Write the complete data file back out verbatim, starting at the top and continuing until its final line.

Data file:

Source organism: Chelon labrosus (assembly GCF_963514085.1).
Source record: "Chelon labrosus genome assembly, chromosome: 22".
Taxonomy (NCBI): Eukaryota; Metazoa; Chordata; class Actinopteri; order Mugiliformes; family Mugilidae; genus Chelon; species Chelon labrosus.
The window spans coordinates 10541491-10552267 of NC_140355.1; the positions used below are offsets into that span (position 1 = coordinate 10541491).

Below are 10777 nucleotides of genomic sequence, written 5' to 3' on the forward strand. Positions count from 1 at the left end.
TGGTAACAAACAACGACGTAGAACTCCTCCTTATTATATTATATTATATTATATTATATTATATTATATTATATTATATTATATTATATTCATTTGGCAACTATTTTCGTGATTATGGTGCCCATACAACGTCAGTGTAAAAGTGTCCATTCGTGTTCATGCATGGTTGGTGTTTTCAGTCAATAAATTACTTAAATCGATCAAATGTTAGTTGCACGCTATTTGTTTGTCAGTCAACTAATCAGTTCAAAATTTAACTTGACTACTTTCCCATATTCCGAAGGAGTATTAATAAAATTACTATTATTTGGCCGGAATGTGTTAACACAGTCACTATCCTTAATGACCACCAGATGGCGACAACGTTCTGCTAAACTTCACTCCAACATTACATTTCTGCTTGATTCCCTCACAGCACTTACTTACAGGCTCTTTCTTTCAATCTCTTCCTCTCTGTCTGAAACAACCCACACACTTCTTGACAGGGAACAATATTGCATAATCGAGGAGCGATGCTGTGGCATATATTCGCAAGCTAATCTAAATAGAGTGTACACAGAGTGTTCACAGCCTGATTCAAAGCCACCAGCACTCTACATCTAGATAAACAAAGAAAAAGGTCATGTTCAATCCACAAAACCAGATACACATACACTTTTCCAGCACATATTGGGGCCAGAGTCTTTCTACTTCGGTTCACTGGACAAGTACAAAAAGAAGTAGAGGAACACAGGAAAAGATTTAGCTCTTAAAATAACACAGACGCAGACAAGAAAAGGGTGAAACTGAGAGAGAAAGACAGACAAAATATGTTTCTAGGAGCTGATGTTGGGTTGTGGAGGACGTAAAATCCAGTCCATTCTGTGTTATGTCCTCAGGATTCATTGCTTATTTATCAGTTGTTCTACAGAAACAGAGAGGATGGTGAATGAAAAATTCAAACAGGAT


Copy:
Source organism: Chelon labrosus (assembly GCF_963514085.1).
Source record: "Chelon labrosus genome assembly, chromosome: 22".
Taxonomy (NCBI): Eukaryota; Metazoa; Chordata; class Actinopteri; order Mugiliformes; family Mugilidae; genus Chelon; species Chelon labrosus.
The window spans coordinates 10541491-10552267 of NC_140355.1; the positions used below are offsets into that span (position 1 = coordinate 10541491).

Below are 10777 nucleotides of genomic sequence, written 5' to 3' on the forward strand. Positions count from 1 at the left end.
TGGTAACAAACAACGACGTAGAACTCCTCCTTATTATATTATATTATATTATATTATATTATATTATATTATATTATATTATATTATATTCATTTGGCAACTATTTTCGTGATTATGGTGCCCATACAACGTCAGTGTAAAAGTGTCCATTCGTGTTCATGCATGGTTGGTGTTTTCAGTCAATAAATTACTTAAATCGATCAAATGTTAGTTGCACGCTATTTGTTTGTCAGTCAACTAATCAGTTCAAAATTTAACTTGACTACTTTCCCATATTCCGAAGGAGTATTAATAAAATTACTATTATTTGGCCGGAATGTGTTAACACAGTCACTATCCTTAATGACCACCAGATGGCGACAACGTTCTGCTAAACTTCACTCCAACATTACATTTCTGCTTGATTCCCTCACAGCACTTACTTACAGGCTCTTTCTTTCAATCTCTTCCTCTCTGTCTGAAACAACCCACACACTTCTTGACAGGGAACAATATTGCATAATCGAGGAGCGATGCTGTGGCATATATTCGCAAGCTAATCTAAATAGAGTGTACACAGAGTGTTCACAGCCTGATTCAAAGCCACCAGCACTCTACATCTAGATAAACAAAGAAAAAGGTCATGTTCAATCCACAAAACCAGATACACATACACTTTTCCAGCACATATTGGGGCCAGAGTCTTTCTACTTCGGTTCACTGGACAAGTACAAAAAGAAGTAGAGGAACACAGGAAAAGATTTAGCTCTTAAAATAACACAGACGCAGACAAGAAAAGGGTGAAACTGAGAGAGAAAGACAGACAAAATATGTTTCTAGGAGCTGATGTTGGGTTGTGGAGGACGTAAAATCCAGTCCATTCTGTGTTATGTCCTCAGGATTCATTGCTTATTTATCAGTTGTTCTACAGAAACAGAGAGGATGGTGAATGAAAAATTCAAACAGGAT